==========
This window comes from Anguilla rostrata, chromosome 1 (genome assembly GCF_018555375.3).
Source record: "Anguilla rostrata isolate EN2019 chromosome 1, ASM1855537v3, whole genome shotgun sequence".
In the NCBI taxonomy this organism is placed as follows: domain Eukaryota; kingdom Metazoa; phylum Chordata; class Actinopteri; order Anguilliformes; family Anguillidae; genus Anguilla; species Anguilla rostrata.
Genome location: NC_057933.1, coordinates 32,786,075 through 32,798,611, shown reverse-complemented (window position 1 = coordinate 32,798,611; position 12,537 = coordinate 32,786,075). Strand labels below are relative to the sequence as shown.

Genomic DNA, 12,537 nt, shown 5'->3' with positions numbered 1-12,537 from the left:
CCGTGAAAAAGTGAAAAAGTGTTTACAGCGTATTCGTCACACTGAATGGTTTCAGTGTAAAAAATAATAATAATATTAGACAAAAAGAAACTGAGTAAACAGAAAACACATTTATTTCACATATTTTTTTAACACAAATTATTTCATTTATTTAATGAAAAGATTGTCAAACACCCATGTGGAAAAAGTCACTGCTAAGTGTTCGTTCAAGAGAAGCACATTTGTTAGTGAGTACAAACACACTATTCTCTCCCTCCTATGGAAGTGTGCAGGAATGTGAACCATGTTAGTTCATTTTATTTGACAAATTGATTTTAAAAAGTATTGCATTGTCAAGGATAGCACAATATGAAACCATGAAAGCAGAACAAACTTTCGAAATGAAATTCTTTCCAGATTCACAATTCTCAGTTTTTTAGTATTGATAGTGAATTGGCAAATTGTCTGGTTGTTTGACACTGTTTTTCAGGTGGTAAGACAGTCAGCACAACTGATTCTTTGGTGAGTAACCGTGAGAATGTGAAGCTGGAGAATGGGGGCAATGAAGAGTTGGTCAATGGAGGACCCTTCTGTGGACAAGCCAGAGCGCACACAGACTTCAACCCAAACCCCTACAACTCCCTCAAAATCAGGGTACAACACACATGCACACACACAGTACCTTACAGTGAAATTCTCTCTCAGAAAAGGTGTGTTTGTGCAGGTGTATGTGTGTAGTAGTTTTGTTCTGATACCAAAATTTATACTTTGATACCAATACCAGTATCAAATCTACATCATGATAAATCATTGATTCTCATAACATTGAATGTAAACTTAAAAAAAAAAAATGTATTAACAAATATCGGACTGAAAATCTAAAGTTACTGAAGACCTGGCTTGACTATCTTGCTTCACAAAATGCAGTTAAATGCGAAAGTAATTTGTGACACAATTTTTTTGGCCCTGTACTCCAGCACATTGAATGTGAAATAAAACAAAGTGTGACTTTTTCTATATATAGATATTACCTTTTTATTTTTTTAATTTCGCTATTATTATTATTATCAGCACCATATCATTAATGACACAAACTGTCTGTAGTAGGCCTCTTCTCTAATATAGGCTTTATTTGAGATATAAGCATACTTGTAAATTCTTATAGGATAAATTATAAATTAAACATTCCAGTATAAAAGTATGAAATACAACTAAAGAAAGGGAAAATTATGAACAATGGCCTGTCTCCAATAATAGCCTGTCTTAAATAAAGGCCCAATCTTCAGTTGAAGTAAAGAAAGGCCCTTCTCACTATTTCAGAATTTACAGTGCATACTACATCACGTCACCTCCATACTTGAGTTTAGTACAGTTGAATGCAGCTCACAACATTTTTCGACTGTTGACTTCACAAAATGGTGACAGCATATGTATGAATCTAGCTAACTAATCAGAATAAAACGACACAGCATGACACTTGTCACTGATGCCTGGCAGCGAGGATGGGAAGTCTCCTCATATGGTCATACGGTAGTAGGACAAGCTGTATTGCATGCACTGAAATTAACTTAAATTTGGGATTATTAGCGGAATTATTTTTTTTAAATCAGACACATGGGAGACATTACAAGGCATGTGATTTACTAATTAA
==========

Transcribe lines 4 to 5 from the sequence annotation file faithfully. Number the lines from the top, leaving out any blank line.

Genome location: NC_057933.1, coordinates 32,786,075 through 32,798,611, shown reverse-complemented (window position 1 = coordinate 32,798,611; position 12,537 = coordinate 32,786,075). Strand labels below are relative to the sequence as shown.

Genomic DNA, 12,537 nt, shown 5'->3' with positions numbered 1-12,537 from the left: